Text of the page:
by Ryan Avent

Our long national nightmare is over, folks; Matt Yglesias is back. And as good as ever. Apropos of a Washington Post column by Terry Box, explaining how he loves cars and by god you'll never take his car away, Matt writes:

And, look, fine. If Terry Box wants to drive a gas-guzzling car, he should be free to do so. But what he shouldn’t be free to do is to expect large explicit and implicit subsidies. If we prices carbon emissions correctly, balanced funding between highways and transit, and regulated land use sensibly I bet people would drive a bunch less than they currently do. But I also bet people would still drive a lot. People drive much more on average in 2008 than they did in 1978, but it’s hardly as if the United States was a car-free zone thirty years ago. Nor should it become one! But while I’ve never actually heard anyone on the urbanist or green side of the debate argue that we should become a country without cars (as opposed to a country with somewhat fewer, somewhat more rarely used cars) I feel like every week I read a column about how Americans will never abandon their cars.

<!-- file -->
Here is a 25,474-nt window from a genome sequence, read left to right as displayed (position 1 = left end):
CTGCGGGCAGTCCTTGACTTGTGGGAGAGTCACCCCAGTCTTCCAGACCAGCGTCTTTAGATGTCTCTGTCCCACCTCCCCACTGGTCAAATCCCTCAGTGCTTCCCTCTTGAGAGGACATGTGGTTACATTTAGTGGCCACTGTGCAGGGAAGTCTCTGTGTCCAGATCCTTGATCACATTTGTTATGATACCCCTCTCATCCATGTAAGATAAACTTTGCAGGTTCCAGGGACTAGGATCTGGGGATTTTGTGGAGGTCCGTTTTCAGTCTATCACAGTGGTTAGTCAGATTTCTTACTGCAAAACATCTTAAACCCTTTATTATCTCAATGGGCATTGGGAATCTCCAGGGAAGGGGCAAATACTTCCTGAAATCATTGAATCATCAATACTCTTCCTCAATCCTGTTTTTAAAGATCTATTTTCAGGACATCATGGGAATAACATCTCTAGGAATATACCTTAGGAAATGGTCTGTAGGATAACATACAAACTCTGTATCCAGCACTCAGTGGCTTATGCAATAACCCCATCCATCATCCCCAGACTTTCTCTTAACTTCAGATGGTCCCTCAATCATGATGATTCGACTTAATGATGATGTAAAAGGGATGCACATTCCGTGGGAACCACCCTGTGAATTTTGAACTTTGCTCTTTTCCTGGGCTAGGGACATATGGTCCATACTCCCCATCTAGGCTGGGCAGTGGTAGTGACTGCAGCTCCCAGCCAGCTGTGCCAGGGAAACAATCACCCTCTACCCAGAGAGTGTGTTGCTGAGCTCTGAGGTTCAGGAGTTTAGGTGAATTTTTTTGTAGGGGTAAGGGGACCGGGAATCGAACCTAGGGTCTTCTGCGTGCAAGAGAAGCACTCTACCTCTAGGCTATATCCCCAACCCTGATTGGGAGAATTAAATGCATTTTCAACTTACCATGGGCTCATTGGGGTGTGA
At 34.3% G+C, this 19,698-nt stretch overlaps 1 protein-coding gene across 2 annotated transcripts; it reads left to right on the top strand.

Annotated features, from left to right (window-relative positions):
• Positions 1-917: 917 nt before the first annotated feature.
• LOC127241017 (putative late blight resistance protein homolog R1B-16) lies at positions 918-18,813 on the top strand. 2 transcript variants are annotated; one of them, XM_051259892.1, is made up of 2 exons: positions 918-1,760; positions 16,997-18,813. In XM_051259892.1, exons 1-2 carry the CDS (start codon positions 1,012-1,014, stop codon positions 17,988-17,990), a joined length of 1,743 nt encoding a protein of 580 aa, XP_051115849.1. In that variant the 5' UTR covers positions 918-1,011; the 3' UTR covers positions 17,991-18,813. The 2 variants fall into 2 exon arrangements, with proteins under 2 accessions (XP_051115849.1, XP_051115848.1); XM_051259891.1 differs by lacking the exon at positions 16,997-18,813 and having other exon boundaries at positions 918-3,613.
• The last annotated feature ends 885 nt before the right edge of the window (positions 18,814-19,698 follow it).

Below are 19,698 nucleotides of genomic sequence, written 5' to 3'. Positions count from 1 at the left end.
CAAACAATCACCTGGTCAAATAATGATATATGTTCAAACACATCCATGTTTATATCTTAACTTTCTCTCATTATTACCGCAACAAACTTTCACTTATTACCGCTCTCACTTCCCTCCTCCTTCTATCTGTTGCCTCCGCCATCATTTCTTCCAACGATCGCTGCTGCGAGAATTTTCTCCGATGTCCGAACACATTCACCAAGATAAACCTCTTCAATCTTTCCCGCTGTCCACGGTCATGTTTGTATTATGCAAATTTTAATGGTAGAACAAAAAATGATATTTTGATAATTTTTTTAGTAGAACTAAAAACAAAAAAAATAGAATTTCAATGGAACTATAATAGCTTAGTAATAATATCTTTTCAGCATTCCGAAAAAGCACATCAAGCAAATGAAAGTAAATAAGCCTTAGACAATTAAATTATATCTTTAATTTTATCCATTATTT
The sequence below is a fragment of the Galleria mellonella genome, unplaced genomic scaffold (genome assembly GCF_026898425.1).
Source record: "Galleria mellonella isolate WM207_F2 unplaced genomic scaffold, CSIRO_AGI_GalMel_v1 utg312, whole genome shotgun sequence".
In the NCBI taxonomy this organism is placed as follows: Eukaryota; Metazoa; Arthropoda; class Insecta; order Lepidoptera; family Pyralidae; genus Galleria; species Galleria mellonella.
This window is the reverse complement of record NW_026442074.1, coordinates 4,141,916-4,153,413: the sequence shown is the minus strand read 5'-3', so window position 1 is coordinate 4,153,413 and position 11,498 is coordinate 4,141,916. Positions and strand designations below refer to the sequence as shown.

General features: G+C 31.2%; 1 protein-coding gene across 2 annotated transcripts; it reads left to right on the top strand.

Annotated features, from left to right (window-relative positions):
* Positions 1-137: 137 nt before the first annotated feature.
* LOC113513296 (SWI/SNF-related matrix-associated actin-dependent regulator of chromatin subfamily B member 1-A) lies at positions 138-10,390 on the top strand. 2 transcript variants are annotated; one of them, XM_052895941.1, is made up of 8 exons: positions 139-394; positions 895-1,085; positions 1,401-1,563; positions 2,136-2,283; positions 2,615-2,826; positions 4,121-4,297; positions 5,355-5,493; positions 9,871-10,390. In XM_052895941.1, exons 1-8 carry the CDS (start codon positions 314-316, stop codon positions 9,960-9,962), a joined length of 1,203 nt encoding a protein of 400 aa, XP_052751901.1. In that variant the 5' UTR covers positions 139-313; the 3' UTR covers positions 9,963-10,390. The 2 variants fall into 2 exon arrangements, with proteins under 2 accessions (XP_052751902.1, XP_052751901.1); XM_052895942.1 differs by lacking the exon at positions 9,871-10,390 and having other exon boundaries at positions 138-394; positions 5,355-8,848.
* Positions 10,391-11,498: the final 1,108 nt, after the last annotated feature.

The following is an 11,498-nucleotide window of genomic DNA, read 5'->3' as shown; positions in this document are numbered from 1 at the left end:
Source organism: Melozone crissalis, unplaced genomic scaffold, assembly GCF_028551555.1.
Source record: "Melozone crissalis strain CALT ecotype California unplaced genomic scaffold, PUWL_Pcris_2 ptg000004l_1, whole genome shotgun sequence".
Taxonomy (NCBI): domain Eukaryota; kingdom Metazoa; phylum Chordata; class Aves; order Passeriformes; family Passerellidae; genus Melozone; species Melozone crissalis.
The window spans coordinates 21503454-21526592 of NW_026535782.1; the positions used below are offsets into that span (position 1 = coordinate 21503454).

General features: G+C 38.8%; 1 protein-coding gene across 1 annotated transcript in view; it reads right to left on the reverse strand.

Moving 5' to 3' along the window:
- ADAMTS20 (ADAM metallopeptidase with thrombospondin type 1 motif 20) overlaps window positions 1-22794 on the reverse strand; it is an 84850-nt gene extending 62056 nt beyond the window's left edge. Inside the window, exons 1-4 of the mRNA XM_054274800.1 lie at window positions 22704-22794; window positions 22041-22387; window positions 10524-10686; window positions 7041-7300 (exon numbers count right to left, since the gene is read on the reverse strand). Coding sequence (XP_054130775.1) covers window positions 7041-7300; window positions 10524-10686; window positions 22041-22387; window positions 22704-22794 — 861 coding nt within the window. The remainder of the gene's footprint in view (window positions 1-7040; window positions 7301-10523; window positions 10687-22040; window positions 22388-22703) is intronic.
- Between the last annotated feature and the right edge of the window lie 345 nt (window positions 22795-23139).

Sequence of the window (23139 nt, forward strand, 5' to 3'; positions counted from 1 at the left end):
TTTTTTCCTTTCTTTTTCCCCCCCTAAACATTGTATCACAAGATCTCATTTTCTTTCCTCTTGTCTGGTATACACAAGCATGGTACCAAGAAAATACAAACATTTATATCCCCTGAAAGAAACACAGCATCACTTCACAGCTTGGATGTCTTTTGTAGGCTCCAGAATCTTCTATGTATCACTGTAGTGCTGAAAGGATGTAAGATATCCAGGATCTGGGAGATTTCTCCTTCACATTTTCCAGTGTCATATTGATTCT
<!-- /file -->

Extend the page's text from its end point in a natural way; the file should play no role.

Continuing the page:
Make an urbanist argument in a public place, and you can count in seconds the time it will take someone to angrily declare that people really like cars and suburbs and sprawl and why do you want to take all that away? The answer is, I don't! If people want to drive or live in a single-family home thirty miles from the center of town, then I certainly won't stop them.

But there is no reason for government policy and subsidies to so heavily favor that kind of growth. To the contrary, there are very good reasons they shouldn't.